• Operate far from equilibrium — A system is always evolving, which leads to innovation. A system that stays in equilibrium is a system condemned to die. Besides there are often externalities that disrupts the status quo.
  • Any agent can influence and be influenced by other agents
  • Demonstrate emergent behavior — In short is the adaptability of the system. When a certain practice does not work the system will find a way to get rid of it and/or improve it.
  • Are unknowable and unpredictable
  • Self-organize into patterns
  • Can experience big change from small causes — Leverage effect/Butterfly effect. A seemingly insignificant action by one of the agents can trigger a chain reaction that may cause a big effect in another agent.
  • Co-evolve with environment in nonlinear ways — Just like nature, evolves, these systems do too. Taking a business example, a google implements a new function in android operative system which is later improved upon by apple, then android takes those innovations and builds upon them. Each time making the other agents (companies) innovate and evolve.
  • Operate best at the Edge of Chaos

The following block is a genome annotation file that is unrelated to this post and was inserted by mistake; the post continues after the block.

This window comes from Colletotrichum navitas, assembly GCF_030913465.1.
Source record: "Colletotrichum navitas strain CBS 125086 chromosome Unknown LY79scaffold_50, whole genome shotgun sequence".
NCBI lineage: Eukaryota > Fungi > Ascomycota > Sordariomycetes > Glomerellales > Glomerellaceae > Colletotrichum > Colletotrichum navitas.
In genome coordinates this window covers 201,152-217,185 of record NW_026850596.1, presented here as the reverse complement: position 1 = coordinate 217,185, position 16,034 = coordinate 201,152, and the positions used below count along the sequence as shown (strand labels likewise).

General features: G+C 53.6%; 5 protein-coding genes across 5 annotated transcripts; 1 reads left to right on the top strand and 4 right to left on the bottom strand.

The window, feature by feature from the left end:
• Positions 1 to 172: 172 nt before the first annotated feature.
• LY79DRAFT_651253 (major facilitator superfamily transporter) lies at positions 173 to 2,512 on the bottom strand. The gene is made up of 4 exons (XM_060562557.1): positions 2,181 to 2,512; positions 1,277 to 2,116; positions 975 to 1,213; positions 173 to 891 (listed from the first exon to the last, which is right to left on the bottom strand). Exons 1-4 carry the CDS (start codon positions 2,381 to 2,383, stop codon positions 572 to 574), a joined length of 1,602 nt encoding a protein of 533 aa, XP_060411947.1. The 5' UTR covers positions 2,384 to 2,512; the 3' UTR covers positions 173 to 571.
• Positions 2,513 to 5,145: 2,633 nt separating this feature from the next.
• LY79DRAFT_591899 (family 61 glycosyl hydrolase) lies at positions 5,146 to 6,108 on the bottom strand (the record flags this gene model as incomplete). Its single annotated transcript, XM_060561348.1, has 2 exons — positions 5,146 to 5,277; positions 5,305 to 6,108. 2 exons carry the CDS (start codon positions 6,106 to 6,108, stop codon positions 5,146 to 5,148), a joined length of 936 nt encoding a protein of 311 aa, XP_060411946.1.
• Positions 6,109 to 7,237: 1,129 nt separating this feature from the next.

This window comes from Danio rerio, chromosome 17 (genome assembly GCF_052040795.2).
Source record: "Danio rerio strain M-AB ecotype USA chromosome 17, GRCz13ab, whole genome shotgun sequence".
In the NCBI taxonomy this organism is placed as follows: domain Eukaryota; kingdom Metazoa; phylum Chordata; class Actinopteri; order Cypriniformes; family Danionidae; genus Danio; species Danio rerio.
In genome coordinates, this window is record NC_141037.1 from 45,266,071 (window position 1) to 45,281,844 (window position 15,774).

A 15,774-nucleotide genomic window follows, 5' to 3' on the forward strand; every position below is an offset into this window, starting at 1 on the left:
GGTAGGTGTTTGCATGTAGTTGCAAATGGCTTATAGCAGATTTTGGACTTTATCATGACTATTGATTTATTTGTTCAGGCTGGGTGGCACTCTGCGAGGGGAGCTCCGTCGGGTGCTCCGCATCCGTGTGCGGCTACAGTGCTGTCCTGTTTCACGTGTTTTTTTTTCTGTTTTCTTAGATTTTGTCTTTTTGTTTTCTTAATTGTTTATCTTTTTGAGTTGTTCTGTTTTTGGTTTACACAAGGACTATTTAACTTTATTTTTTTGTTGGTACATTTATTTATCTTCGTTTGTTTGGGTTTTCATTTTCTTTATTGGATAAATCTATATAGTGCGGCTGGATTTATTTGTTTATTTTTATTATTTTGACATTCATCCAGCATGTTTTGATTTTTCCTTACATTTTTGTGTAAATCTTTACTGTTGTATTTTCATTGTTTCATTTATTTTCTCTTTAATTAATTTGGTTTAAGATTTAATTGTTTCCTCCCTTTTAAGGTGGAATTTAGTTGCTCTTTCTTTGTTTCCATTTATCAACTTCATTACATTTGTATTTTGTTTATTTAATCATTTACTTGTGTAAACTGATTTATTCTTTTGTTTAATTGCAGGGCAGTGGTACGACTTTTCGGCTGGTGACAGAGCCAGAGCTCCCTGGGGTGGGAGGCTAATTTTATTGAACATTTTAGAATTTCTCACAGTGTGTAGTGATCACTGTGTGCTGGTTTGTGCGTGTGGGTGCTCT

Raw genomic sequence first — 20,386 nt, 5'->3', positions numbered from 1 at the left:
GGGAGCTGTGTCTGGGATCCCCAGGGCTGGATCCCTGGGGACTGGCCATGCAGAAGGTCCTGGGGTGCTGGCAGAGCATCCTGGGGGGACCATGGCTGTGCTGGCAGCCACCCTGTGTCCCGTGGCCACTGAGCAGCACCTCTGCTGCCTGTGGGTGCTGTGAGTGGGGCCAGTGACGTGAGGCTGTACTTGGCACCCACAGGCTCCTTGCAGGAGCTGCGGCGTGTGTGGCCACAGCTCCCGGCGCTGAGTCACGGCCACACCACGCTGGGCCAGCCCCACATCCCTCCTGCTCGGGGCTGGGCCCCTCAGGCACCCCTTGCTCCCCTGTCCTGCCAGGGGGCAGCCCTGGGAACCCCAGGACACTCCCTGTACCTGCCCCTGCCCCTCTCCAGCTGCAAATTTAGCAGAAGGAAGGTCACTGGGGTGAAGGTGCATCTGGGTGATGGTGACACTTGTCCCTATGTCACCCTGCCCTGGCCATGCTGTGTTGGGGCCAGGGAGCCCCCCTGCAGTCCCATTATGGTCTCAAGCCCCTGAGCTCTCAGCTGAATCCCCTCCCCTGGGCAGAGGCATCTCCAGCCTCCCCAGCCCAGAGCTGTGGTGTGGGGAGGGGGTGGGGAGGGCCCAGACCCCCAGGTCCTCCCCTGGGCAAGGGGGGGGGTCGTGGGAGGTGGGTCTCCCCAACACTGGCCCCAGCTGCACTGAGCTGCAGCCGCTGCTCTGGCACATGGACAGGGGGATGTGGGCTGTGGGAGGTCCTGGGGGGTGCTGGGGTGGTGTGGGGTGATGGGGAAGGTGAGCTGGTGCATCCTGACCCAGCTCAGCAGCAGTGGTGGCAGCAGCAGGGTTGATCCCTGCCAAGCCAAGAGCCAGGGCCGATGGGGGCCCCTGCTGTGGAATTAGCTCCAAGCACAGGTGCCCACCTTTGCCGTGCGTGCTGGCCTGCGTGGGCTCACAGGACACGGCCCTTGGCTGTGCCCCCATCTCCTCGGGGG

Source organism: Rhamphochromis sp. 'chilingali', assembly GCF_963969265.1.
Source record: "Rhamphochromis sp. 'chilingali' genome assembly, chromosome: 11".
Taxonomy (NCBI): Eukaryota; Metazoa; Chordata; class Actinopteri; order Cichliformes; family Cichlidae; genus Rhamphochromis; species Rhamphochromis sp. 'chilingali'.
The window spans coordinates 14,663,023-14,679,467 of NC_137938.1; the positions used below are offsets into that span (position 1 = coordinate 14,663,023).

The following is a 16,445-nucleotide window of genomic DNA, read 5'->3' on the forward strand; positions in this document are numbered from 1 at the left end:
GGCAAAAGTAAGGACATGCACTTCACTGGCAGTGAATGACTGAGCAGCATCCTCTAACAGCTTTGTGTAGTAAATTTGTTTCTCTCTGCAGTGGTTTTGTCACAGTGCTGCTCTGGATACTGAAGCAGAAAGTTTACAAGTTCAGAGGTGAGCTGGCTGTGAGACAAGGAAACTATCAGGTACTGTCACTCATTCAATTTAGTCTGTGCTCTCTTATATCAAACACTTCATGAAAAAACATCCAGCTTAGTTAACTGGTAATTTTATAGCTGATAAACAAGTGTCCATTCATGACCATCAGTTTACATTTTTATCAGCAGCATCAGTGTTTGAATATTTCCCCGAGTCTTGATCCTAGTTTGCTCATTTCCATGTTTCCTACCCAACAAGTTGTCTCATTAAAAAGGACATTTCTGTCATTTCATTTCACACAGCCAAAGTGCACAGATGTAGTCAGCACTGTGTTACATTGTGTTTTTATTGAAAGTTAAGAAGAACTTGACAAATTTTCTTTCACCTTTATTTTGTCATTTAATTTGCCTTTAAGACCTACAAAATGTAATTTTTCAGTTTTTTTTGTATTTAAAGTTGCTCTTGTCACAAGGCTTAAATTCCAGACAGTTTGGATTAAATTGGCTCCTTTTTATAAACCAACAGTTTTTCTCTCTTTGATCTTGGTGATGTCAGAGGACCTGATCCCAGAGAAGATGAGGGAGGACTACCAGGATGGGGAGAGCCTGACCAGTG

• All systems are a function of their history

Many of these concepts may need an independent blog entry to be explained but this is just an introduction of the topic. The main takeaway point is that all agents are interconnected and all affect each other.

Adam Smith, Economics’ God and father of us all, theorized about the invisible hand. The concept that explains that humans (or rational humans) will act on their best interest like if they were led by an invisible hand and by doing so, by being selfish, the whole society is better off. So yeah, being selfish is good, but like everything in economics is relative.

The invisible hand might be in interpretation of the CAS that is the economy. Every agent is looking for their own self-preservation but in turn they are promoting the wellness of the system. Scaling down the scope of our CAS from the whole economy to a company or firm allows us to apply certain techniques or methods to improve the quality of our CAS. These techniques are called Robust Adaptive Strategies and the invisible hand powers many of them.


As the name indicates these strategies are made to adapt to the changes in the CAS. When looking to increase your changes of success in an ever-changing environment your best bet is to change with it.

Think of the environment as a landscape and every decision or strategy you make is a peak within that landscape, the higher the peak the riskier and so on. This is called the FITNESS LANDSCAPE and it’s a popular tool with the cool companies like Apple and Google.